How do you choose the right colors?
I believe people choose colors that they are drawn to. I personally try to group cools with cools and neutrals; warms with warms and neutral. A cool color has blue undertones, while warms have yellow undertones. Neutrals have no identifiable undertone and go with everything.
I personally like cool colors and tend to choose rich, deep, bold colors over pastels. But everybody has their own preferences. When you look at a design, don’t discard it just because you don’t like the colors. That’s something you can change!
What is the difference between patterns you design and ones we find online that are purely designed by software?
Besides the challenges I talked about earlier when converting pictures to patterns, I could imagine that some styles of artwork, such as watercolors with indistinct lines or impressionist paintings, and certain subjects, like animals with blurred or fuzzy lines instead of humans with distinct, fine lines, might result in a better outcome.
Some websites focus on patterns generated from another person’s artwork. Because of technology, these sites can scan and produce cross stitch charts much more quickly than a designer who designs the original graphic image, creates the pattern and then stitches the piece before publishing.
That doesn’t mean that you have to avoid patterns you suspect were created in this fashion. Take note of the list below and don’t be afraid to ask the pattern designer questions. Do this before you get emotionally (and monetarily) invested in stitching the piece.
1) Calculate the finished size on the fabric count you plan to use.
Many generated charts are larger to accommodate the additional stitches needed to replicate the details in the image successfully.
2) Find out how many pages the chart itself needs.
Multiple overlapping pages can add another layer of difficulty. Most of us have worked with 2 to 6 pages, but I was stunned to see patterns where the chart alone spans 35 pages for an 18″ x 18″ finished size.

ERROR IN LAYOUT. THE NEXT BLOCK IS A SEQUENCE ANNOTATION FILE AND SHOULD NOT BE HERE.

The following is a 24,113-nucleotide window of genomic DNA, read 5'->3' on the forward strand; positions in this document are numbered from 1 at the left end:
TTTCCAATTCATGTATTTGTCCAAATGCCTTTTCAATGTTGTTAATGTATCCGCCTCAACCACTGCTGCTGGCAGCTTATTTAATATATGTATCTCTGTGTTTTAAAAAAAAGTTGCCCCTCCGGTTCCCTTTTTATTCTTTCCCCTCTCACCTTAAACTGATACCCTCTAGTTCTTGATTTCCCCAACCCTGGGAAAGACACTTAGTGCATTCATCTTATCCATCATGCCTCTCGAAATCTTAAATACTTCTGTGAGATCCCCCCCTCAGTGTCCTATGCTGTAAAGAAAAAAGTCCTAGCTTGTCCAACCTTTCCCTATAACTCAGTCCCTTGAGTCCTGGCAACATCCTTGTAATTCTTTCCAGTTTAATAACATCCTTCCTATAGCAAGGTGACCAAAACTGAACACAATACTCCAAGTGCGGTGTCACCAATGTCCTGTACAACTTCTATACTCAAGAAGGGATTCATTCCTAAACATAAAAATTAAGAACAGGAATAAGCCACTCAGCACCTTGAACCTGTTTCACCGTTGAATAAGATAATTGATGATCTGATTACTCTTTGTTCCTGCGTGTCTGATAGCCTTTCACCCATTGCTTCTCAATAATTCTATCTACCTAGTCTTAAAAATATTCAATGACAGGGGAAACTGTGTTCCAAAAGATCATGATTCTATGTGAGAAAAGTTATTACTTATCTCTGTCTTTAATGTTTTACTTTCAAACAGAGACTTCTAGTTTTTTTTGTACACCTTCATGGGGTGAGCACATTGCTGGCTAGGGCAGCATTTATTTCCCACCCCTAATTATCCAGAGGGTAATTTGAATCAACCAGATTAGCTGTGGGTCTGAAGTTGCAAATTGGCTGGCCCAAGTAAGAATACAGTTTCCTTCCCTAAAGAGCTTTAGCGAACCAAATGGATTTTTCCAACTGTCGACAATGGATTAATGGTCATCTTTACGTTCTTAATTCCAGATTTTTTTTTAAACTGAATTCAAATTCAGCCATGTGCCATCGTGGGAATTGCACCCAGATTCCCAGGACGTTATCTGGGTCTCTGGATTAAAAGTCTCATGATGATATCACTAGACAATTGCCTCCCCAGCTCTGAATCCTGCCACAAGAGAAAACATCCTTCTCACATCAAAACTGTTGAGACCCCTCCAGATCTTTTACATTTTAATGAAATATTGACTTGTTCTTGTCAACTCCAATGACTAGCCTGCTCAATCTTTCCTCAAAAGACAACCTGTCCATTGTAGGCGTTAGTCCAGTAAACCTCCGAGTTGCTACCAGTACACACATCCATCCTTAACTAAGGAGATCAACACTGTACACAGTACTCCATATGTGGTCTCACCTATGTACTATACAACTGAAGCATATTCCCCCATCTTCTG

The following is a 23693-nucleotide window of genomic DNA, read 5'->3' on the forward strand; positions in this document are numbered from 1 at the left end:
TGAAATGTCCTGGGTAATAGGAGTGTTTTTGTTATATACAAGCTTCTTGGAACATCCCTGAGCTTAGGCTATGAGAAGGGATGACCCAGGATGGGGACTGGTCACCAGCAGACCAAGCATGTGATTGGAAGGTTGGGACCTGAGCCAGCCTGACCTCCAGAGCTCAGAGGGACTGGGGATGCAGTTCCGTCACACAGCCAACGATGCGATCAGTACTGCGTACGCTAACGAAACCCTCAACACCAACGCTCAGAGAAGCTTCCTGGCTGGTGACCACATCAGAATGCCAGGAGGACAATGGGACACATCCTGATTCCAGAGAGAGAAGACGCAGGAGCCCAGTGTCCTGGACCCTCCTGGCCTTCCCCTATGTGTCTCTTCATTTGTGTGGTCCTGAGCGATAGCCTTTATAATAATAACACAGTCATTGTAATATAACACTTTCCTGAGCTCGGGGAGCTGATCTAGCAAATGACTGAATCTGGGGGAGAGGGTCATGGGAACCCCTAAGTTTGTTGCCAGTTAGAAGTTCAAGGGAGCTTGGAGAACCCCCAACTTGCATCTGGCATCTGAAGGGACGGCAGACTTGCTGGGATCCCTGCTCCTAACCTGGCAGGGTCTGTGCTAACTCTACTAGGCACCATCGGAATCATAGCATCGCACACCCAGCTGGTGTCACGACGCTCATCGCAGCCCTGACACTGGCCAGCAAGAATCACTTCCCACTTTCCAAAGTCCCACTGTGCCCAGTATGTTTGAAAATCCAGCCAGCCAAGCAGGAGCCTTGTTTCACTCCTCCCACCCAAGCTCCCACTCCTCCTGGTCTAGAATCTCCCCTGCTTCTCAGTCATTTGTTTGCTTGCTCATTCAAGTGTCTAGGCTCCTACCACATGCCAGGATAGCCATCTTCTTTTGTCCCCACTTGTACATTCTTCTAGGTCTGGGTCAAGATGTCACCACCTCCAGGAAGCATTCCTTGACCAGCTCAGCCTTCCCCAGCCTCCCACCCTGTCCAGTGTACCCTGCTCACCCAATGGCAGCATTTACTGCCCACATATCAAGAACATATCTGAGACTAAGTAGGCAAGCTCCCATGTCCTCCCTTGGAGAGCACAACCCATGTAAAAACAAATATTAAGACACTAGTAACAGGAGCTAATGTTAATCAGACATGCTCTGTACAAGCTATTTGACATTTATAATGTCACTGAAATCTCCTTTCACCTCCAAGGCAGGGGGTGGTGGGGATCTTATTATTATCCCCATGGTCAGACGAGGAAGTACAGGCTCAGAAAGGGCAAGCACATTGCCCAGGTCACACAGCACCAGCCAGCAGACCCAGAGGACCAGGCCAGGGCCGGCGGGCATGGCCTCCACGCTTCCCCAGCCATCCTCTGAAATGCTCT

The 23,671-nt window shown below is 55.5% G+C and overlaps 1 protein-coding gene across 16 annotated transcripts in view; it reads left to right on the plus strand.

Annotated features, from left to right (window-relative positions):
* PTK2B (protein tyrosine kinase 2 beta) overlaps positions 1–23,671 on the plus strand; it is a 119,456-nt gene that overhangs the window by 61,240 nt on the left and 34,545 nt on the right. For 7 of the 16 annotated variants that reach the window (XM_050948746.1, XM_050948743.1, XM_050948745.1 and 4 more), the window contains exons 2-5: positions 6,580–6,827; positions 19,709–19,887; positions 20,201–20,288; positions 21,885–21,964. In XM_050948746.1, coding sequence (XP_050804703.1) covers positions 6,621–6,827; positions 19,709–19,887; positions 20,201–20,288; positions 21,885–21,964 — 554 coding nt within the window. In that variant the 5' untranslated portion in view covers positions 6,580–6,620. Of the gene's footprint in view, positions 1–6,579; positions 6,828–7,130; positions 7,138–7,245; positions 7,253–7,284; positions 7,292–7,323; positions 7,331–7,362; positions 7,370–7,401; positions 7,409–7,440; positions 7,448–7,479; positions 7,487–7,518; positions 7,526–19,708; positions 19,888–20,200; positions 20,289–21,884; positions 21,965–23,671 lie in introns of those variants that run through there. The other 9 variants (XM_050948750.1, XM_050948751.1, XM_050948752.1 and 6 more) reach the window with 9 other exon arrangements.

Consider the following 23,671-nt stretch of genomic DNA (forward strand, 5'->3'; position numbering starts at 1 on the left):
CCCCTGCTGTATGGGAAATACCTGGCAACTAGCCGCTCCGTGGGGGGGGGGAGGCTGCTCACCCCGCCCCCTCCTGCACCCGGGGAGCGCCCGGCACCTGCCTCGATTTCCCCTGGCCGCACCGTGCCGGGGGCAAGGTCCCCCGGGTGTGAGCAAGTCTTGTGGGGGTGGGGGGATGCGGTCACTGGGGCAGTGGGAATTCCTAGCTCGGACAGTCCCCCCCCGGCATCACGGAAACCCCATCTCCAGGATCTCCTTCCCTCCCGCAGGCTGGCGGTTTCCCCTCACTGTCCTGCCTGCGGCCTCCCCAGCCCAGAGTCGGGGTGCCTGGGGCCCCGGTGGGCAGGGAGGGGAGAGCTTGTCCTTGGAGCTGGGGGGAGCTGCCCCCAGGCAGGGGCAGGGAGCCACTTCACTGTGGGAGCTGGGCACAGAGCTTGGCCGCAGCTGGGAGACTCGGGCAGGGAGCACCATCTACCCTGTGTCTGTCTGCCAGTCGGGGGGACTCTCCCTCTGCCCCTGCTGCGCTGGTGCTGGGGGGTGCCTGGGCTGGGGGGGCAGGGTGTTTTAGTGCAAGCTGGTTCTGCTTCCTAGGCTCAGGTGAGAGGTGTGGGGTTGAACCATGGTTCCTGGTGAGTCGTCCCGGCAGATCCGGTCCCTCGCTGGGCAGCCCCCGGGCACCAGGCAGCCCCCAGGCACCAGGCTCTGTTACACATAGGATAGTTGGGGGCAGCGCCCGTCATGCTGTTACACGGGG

3) If it is a multi-page pattern, make sure you can count easily from page to page.
Designers typically use two repeating, shaded rows or columns to help the stitcher keep track of areas that span over pages. Can you keep track of your stitching without this feature? Can you find a practical way to stitch a chart that spans two- to three- dozen pages?
4) See if each page of the chart also displays the floss legend.
Your stitching will be slower if your floss legend isn’t available on every page of the chart.
5) Examine the floss legend for symbol clarity.
Make sure that one symbol cannot be confused with another. We’ve all experienced it — is it the letter “O” or is the number zero “0”? To the computer, these are two different characters, but to the human eye, they can look identical. Watch for near-duplicates of these shapes O X o l I + .
6) Are there instructions to accompany the pattern beyond the floss legend?
Good instructions should tell you what you need to have and what you need to know in order to complete the chart successfully.
7) Always, always ask, if it isn’t obvious, “Have you stitched this cross stitch chart?”
If the answer is “No,” then understand that you may encounter issues that result in the finished piece looking differently than the picture provided.
Most of us don’t want to be surprised in the middle of stitching a chart. If you proceed with stitching a computer-generated chart, at least you’ve done due diligence. Don’t ever be afraid of asking as many questions as it takes to make you feel confident about the chart you hope to stitch.
Lastly, when you’re online, you should expect the same level of service, quality and integrity that you do from a brick and mortar store. Ask yourself:
1) Do I feel comfortable talking to the owner and asking questions?
2) Can I tell their level of expertise by the content of the website?
3) Do they know their products, and do they actually use them?
4) Are they helpful? Do they strive to make the information accurate and easy to understand?
5) Are you finding it difficult to trust what they’re offering? Do they promote their site by offering one thing, but delivering something else?
If you can’t answer “yes” to these questions, do what you’d do in the real world–shop with your feet, or in this case, with your keyboard. With a little bit of searching you will find a website that meets, and even exceeds, your expectations. When you do, reward it by sending others there. If enough people do that, it will improve the quality of websites across the internet.
Thank you Katherine for your time and for all the information you provided us with! This will definitely come in handy for a lot of us who can’t find the perfect design we have in mind!
Don’t forget to check out Katherine’s website Better Cross Stitch Patterns for a large collection of beautiful (and free!) pattern designs.